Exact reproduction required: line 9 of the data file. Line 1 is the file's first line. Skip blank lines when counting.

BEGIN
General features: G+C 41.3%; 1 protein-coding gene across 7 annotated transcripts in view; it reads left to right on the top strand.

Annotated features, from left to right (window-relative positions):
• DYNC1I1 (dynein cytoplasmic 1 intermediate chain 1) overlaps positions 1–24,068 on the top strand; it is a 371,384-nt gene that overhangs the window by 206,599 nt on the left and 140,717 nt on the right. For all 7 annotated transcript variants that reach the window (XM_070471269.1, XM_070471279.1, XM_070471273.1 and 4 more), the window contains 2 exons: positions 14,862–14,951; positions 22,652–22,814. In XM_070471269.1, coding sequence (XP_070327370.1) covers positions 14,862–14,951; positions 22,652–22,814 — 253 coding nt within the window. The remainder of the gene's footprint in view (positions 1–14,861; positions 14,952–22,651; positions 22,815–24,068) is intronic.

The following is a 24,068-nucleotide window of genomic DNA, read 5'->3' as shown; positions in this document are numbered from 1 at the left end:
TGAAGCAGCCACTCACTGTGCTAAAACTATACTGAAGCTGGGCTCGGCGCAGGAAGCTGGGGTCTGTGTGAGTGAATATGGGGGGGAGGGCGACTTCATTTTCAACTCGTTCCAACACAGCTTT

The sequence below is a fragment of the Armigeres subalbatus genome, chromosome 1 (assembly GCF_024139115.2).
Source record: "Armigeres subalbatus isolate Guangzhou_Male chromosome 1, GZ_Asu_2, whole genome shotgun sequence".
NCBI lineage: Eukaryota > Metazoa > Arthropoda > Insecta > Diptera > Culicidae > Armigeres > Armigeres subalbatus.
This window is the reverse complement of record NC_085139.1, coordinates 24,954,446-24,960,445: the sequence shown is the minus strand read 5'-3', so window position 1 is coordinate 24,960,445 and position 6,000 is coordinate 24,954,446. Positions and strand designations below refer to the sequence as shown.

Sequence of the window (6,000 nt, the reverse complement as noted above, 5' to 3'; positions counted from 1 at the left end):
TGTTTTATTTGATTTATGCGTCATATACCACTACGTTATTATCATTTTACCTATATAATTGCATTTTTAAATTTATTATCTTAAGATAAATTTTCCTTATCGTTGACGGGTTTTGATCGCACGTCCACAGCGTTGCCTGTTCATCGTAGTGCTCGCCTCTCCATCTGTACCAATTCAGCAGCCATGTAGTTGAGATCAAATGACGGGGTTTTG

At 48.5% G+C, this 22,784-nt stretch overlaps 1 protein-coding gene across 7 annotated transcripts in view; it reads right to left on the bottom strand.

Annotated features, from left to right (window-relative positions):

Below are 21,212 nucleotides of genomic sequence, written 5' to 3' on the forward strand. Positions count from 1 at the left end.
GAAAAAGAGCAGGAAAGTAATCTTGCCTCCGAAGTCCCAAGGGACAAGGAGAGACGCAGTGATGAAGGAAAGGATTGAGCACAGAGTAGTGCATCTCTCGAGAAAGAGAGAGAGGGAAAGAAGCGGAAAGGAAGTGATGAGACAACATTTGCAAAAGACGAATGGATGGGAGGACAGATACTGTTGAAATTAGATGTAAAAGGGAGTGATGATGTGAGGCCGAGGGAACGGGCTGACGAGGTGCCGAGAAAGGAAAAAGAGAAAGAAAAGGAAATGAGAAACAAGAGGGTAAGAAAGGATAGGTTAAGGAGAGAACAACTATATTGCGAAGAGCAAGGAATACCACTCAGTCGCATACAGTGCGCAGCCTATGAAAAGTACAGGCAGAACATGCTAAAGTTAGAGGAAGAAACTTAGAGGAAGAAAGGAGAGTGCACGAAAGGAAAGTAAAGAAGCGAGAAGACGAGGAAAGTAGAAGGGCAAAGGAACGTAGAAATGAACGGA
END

This window is the reverse complement of record NC_085139.1, coordinates 24,954,446-24,960,445: the sequence shown is the minus strand read 5'-3', so window position 1 is coordinate 24,960,445 and position 6,000 is coordinate 24,954,446. Positions and strand designations below refer to the sequence as shown.